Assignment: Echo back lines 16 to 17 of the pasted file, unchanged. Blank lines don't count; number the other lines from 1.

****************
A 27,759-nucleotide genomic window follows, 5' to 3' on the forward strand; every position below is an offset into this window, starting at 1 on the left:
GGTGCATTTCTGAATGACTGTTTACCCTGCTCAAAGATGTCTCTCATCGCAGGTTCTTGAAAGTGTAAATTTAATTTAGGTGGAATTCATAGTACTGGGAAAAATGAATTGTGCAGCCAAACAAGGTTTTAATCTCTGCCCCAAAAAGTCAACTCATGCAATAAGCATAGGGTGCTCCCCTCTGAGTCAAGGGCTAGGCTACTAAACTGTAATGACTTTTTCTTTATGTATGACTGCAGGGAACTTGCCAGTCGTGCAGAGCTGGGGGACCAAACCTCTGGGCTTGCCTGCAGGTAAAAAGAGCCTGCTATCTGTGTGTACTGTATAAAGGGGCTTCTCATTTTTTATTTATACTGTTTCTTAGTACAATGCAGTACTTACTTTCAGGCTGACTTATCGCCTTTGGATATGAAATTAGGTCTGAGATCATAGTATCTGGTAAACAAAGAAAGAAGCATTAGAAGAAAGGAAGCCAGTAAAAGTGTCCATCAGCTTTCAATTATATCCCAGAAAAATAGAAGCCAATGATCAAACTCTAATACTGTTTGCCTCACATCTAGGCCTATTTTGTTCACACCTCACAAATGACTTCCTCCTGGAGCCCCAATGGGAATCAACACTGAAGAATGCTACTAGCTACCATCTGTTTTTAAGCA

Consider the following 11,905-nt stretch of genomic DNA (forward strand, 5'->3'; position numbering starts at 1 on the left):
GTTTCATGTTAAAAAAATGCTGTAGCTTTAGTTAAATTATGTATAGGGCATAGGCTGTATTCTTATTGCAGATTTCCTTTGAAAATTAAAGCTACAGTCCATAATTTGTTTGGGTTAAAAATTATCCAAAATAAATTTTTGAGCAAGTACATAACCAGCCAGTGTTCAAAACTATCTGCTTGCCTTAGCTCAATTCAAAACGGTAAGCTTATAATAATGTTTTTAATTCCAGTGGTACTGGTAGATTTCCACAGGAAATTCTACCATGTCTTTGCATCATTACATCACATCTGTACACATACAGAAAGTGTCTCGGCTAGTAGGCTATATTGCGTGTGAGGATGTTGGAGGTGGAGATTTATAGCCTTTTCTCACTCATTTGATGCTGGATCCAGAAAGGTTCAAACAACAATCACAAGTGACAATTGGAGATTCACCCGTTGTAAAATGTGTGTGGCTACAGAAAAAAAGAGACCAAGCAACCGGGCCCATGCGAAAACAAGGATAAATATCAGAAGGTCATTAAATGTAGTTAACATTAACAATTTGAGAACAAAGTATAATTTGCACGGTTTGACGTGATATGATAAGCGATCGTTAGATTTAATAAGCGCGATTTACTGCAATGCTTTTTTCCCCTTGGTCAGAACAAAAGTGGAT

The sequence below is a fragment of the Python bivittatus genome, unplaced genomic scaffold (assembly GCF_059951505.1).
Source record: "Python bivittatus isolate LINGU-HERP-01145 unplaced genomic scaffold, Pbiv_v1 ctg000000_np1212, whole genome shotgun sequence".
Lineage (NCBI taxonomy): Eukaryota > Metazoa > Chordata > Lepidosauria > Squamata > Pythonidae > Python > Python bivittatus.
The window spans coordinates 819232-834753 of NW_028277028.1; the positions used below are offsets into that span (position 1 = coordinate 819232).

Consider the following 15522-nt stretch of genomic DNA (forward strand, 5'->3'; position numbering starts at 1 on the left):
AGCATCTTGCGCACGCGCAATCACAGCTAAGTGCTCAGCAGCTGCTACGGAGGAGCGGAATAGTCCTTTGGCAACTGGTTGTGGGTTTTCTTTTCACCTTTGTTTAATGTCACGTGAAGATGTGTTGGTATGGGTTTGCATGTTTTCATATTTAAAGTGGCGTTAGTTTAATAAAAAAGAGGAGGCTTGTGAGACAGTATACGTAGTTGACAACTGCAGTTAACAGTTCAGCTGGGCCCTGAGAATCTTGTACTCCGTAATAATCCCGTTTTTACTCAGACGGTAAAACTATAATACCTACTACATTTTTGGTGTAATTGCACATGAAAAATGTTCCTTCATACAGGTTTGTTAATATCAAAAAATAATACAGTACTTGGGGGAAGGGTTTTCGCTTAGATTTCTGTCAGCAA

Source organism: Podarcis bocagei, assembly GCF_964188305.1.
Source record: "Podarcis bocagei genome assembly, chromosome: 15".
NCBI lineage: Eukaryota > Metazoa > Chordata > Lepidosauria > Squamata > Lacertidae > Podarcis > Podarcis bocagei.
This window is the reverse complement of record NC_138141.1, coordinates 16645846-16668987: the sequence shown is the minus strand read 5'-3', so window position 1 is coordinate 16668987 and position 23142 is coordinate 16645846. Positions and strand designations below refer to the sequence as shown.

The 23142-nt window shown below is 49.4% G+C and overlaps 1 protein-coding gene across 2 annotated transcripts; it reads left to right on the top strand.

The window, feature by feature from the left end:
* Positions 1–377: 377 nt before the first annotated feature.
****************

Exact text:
The window, feature by feature from the left end:
* Positions 1–377: 377 nt before the first annotated feature.